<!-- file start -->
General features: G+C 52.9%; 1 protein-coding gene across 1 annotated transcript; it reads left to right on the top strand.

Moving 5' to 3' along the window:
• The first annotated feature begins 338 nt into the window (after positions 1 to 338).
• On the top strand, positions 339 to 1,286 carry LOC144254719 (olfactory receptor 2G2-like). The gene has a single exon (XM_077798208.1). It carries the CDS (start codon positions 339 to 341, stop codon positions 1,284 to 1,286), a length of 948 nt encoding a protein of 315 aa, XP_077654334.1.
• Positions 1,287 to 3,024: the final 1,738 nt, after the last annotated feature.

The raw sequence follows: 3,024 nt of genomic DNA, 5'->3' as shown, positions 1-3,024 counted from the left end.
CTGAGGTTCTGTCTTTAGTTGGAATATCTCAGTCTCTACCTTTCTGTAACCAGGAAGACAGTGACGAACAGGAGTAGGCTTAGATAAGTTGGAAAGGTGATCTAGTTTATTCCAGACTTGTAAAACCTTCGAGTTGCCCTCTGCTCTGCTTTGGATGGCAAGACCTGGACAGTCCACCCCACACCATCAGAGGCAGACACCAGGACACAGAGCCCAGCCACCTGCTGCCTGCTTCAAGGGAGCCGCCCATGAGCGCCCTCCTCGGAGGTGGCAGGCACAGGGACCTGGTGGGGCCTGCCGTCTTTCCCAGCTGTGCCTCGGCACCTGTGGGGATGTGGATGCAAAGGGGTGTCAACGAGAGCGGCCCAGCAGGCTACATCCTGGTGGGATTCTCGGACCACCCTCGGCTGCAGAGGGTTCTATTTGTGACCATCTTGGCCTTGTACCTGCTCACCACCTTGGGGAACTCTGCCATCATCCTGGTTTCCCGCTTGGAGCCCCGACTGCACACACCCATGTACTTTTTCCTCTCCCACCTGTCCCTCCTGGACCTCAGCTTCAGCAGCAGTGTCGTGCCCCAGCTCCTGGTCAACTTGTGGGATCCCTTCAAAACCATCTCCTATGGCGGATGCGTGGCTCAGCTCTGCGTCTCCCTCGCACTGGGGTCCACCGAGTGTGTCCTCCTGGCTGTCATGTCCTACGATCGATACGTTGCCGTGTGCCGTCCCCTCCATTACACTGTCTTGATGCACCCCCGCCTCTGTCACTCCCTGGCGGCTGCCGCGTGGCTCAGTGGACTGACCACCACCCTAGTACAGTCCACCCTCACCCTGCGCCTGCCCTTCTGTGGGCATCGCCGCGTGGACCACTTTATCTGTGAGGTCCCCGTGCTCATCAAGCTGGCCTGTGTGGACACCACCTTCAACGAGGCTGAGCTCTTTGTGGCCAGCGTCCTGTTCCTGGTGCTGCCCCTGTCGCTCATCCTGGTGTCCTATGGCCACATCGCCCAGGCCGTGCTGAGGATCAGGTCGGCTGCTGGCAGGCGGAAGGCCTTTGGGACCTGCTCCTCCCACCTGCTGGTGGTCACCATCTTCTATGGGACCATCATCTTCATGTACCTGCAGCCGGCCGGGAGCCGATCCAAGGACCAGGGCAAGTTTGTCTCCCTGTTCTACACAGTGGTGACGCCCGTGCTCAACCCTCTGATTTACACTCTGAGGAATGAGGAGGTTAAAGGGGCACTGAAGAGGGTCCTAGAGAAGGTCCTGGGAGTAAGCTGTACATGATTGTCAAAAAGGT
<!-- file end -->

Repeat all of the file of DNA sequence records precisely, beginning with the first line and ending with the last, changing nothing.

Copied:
General features: G+C 52.9%; 1 protein-coding gene across 1 annotated transcript; it reads left to right on the top strand.

Moving 5' to 3' along the window:
• The first annotated feature begins 338 nt into the window (after positions 1 to 338).
• On the top strand, positions 339 to 1,286 carry LOC144254719 (olfactory receptor 2G2-like). The gene has a single exon (XM_077798208.1). It carries the CDS (start codon positions 339 to 341, stop codon positions 1,284 to 1,286), a length of 948 nt encoding a protein of 315 aa, XP_077654334.1.
• Positions 1,287 to 3,024: the final 1,738 nt, after the last annotated feature.

The raw sequence follows: 3,024 nt of genomic DNA, 5'->3' as shown, positions 1-3,024 counted from the left end.
CTGAGGTTCTGTCTTTAGTTGGAATATCTCAGTCTCTACCTTTCTGTAACCAGGAAGACAGTGACGAACAGGAGTAGGCTTAGATAAGTTGGAAAGGTGATCTAGTTTATTCCAGACTTGTAAAACCTTCGAGTTGCCCTCTGCTCTGCTTTGGATGGCAAGACCTGGACAGTCCACCCCACACCATCAGAGGCAGACACCAGGACACAGAGCCCAGCCACCTGCTGCCTGCTTCAAGGGAGCCGCCCATGAGCGCCCTCCTCGGAGGTGGCAGGCACAGGGACCTGGTGGGGCCTGCCGTCTTTCCCAGCTGTGCCTCGGCACCTGTGGGGATGTGGATGCAAAGGGGTGTCAACGAGAGCGGCCCAGCAGGCTACATCCTGGTGGGATTCTCGGACCACCCTCGGCTGCAGAGGGTTCTATTTGTGACCATCTTGGCCTTGTACCTGCTCACCACCTTGGGGAACTCTGCCATCATCCTGGTTTCCCGCTTGGAGCCCCGACTGCACACACCCATGTACTTTTTCCTCTCCCACCTGTCCCTCCTGGACCTCAGCTTCAGCAGCAGTGTCGTGCCCCAGCTCCTGGTCAACTTGTGGGATCCCTTCAAAACCATCTCCTATGGCGGATGCGTGGCTCAGCTCTGCGTCTCCCTCGCACTGGGGTCCACCGAGTGTGTCCTCCTGGCTGTCATGTCCTACGATCGATACGTTGCCGTGTGCCGTCCCCTCCATTACACTGTCTTGATGCACCCCCGCCTCTGTCACTCCCTGGCGGCTGCCGCGTGGCTCAGTGGACTGACCACCACCCTAGTACAGTCCACCCTCACCCTGCGCCTGCCCTTCTGTGGGCATCGCCGCGTGGACCACTTTATCTGTGAGGTCCCCGTGCTCATCAAGCTGGCCTGTGTGGACACCACCTTCAACGAGGCTGAGCTCTTTGTGGCCAGCGTCCTGTTCCTGGTGCTGCCCCTGTCGCTCATCCTGGTGTCCTATGGCCACATCGCCCAGGCCGTGCTGAGGATCAGGTCGGCTGCTGGCAGGCGGAAGGCCTTTGGGACCTGCTCCTCCCACCTGCTGGTGGTCACCATCTTCTATGGGACCATCATCTTCATGTACCTGCAGCCGGCCGGGAGCCGATCCAAGGACCAGGGCAAGTTTGTCTCCCTGTTCTACACAGTGGTGACGCCCGTGCTCAACCCTCTGATTTACACTCTGAGGAATGAGGAGGTTAAAGGGGCACTGAAGAGGGTCCTAGAGAAGGTCCTGGGAGTAAGCTGTACATGATTGTCAAAAAGGT